4.11. Design an algorithm that, given a list of elements, finds all the elements that appear more than times in the list. Then, design an algorithm that, given a list of elements, finds all the elements that appear more than times.

Solution

Applications of Sorting: Intervals and Sets

4.12. Give an efficient algorithm to compute the union of sets and , where . The output should be an array of distinct elements that form the union of the sets.
(a) Assume that and are unsorted arrays. Give an algorithm for the problem.
(b) Assume that and are sorted arrays. Give an algorithm for the problem.


4.13. A camera at the door tracks the entry time and exit time (assume ) for each of persons attending a party. Give an algorithm that analyzes this data to determine the time when the most people were simultaneously present at the party. You may assume that all entry and exit times are distinct (no ties).

Solution


4.14. Given a list of intervals, specified as pairs, return a list where the overlapping intervals are merged. For the output should be . Your algorithm should run in worst-case time complexity.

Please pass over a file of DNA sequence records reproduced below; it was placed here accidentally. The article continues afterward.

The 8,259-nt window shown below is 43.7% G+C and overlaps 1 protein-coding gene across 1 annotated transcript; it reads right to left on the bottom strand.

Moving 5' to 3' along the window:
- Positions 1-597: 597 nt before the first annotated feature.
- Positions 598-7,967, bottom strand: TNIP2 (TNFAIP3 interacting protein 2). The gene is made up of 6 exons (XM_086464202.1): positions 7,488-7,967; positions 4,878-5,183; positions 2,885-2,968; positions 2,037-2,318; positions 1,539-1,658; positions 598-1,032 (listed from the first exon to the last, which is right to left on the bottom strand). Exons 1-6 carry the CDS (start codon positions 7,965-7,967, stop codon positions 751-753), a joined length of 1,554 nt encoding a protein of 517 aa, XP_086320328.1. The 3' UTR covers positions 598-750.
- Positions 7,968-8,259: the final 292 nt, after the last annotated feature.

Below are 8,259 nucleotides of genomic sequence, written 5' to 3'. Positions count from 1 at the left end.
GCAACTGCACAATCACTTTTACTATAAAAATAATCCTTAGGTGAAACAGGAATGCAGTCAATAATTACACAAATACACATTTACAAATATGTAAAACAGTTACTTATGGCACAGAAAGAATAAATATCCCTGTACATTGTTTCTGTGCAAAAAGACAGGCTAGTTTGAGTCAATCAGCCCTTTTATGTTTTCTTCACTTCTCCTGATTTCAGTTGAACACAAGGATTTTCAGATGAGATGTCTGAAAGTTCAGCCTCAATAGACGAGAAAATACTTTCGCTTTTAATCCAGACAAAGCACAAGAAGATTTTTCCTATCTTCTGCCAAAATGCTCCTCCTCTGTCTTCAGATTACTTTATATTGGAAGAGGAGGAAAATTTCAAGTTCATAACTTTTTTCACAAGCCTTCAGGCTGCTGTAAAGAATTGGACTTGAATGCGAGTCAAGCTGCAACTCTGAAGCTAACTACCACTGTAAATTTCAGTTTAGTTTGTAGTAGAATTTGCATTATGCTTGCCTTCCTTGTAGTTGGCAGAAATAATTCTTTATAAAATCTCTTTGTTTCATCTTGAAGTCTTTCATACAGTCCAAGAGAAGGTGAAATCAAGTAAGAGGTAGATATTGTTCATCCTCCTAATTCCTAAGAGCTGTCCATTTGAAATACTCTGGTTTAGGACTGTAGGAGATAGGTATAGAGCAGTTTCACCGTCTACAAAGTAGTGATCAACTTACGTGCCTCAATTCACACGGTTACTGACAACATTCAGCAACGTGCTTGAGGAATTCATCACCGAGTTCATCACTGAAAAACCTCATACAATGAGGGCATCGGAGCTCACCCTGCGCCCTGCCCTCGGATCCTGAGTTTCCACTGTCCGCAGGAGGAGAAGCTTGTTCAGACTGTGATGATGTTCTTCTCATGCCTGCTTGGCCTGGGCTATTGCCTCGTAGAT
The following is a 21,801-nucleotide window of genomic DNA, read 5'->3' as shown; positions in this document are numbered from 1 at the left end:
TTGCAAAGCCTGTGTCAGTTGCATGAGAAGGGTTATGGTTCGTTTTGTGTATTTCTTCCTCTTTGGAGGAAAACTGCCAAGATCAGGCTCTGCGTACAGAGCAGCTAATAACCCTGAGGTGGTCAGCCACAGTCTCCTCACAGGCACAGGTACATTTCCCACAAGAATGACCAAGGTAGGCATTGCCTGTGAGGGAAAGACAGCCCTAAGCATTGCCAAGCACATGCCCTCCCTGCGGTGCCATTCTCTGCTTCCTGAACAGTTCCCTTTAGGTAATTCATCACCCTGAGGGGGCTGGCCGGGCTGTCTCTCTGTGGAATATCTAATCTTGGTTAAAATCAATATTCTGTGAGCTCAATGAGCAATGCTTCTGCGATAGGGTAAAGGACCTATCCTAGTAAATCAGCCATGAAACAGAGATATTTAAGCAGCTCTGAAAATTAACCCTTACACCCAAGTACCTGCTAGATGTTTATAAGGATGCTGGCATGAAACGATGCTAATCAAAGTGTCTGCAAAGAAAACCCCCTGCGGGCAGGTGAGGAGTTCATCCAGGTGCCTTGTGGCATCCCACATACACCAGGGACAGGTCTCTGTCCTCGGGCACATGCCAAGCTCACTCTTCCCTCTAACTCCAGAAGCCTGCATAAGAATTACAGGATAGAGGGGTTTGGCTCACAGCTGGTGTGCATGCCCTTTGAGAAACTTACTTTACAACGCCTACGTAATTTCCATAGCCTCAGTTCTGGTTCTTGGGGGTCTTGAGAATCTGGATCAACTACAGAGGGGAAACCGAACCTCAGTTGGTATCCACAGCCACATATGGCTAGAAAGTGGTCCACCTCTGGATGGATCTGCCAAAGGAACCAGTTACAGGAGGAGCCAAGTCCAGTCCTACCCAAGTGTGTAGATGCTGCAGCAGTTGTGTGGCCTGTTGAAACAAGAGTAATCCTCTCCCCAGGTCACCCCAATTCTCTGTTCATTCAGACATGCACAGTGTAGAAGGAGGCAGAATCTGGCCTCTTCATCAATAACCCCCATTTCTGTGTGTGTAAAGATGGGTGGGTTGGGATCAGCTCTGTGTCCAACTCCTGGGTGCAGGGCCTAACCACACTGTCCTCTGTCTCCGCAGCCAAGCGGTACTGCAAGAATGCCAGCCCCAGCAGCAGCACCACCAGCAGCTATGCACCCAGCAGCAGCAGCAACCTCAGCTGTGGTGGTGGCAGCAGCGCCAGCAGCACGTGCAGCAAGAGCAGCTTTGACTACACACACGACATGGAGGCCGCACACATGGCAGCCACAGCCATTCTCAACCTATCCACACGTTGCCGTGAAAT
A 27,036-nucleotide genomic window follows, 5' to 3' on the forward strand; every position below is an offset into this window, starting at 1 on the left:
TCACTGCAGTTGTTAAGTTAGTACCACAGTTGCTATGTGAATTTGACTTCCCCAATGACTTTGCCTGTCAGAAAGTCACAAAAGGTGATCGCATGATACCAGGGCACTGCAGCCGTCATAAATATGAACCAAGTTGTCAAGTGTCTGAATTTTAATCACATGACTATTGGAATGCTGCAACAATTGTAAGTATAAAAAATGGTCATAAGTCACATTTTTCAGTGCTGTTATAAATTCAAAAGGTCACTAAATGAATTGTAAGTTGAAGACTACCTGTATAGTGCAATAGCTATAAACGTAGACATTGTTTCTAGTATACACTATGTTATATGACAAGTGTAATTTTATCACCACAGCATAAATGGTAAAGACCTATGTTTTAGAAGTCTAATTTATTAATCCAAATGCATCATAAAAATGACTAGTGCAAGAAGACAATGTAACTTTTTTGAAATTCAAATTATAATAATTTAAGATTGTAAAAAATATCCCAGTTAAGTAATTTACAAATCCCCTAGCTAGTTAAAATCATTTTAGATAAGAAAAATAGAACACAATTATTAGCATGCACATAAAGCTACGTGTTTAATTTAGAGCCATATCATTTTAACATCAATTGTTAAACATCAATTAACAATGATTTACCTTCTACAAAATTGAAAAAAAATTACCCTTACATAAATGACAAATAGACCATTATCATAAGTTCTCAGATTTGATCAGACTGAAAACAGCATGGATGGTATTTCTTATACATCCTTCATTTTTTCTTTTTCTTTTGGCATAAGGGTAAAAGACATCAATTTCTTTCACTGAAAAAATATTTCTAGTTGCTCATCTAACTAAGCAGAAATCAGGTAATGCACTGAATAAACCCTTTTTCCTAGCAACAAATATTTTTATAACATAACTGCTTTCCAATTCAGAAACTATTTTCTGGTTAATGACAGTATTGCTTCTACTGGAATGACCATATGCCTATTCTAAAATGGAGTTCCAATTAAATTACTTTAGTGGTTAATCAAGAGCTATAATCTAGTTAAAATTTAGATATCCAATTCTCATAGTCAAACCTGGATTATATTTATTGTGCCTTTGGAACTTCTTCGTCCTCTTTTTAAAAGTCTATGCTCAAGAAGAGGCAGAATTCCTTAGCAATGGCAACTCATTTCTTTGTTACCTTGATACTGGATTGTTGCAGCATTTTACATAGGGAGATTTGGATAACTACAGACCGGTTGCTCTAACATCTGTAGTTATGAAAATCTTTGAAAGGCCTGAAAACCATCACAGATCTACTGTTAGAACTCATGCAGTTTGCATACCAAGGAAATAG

4.15. You are given a set of intervals on a line, with the th interval described by its left and right endpoints . Give an algorithm to identify a point on the line that is in the largest number of intervals.
As an example, for no point exists in all four intervals, but is an example of a point in three intervals. You can assume an endpoint counts as being in its interval.

Solution


4.16. You are given a set of segments on the line, where segment ranges from to . Give an efficient algorithm to select the fewest number of segments whose union completely covers the interval from 0 to .

Heaps

4.17


4.18


4.19


4.20


Quicksort

4.21


4.22


4.23


4.24


4.25


4.26


4.27


Mergesort

4.28


4.29


4.30


Other Sorting Alogrithims

4.31


4.32


4.33


4.34


4.35


4.36


4.37


4.38


Lower Bounds

4.39


4.40


Searching

4.41


4.42


Implementaion Challenges

4.43


4.44


4.45


4.46

Interview Problems

4.47


4.48


4.49


4.50


4.51


4.52


4.53